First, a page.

The Alienware Aurora R15 is the culmination of both a thermal redesign and a silicon platform refresh, which results in excellent gaming performance.
Slick, Spacey Design And Aesthetics
Powerful PC Gaming Performance
Cool And Quiet Even Under Gaming Load
Intel 13th Gen Core Series Desktop Performance
NVIDIA GeForce RTX 4090 Is A PC Gaming Beast
Competitively Priced For A Prebuilt
Easily Serviceable, Mostly Tool-Less Design
Proprietary PSU And Motherboard
Limited DDR5-5200 Memory Speed
No Thunderbolt 4
Legacy Z690 Chipset Motherboard
Pricey As Tested
We would be remiss if we didn’t acknowledge that Alienware’s Aurora systems have been through their ups and downs in previous iterations, with noise and thermal performance weighing down what was otherwise a well-built, powerful PC Gaming desktop. However, with this latest version of the Alienware Aurora R15, Dell’s gaming products group not only amped up the machine’s thermal solution with a new, 2X larger 240mm heat exchanger, but also a total of five 120mm intake and exhaust fans. In addition, Dell has adopted Intel’s 13th Gen Core series processors, with a Core i9-13900KF in our test rig, as well as NVIDIA’s powerful GeForce RTX 40 series, in this case a burly GeForce RTX 4090 graphics card for tons of pixel pushing firepower.
In fact, Alienware claims the Aurora R15 delivers up to 58% more power to the CPU with a 19% increase in airflow and a 5 degree C drop in temps, and much quieter operation under gaming and content creation workloads. You’ll also note a perforated side panel, which contributes to said increase in airflow over the GPU specifically, as well.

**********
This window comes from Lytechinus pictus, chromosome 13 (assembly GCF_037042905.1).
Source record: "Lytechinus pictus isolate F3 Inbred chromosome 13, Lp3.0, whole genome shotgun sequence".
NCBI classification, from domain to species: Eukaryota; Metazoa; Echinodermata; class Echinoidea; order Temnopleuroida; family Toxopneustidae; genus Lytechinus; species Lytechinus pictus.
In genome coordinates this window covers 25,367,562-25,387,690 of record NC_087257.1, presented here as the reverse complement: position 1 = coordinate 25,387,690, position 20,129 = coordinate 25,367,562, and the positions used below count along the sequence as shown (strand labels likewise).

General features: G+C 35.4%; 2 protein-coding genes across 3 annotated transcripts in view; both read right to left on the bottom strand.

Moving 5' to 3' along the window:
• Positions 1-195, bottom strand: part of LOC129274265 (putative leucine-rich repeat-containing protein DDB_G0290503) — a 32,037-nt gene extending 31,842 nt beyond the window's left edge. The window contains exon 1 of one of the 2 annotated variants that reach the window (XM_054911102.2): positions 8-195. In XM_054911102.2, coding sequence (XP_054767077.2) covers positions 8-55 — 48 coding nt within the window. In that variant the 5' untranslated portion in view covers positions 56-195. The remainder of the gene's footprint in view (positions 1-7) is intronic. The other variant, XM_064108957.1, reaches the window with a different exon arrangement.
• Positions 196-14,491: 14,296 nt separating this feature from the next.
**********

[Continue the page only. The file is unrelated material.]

All told, we’re talking about a cooler, quieter and more powerful machine. Sounds like a win-win-win, right? Take a look at our quick hands-on video preview below, then we’ll dig into the finer points of this new gaming desktop’s design, configuration and build quality, as well a run around our benchmark test track of course…
Alienware Aurora R15 Features & Specifications
Other top-line spec standouts are a 2TB NVMe PCIe Gen 4 SSD, 32GB of DDR5-5200MHz RAM and a custom Intel Z690 chipset-based motherboard. Performance of the system could likely be improved some with higher speed memory. Intel’s 13th Gen platform officially supports up to 5600MHz speeds, but Alienware needs to warranty the systems on a much larger scale versus boutique builders, for example, and high-speed DDR5 can be more temperamental than prior generations. Also on board is a custom, but beefy, 1350-Watt power supply feeding this beast and its GeForce RTX 4090 GPU.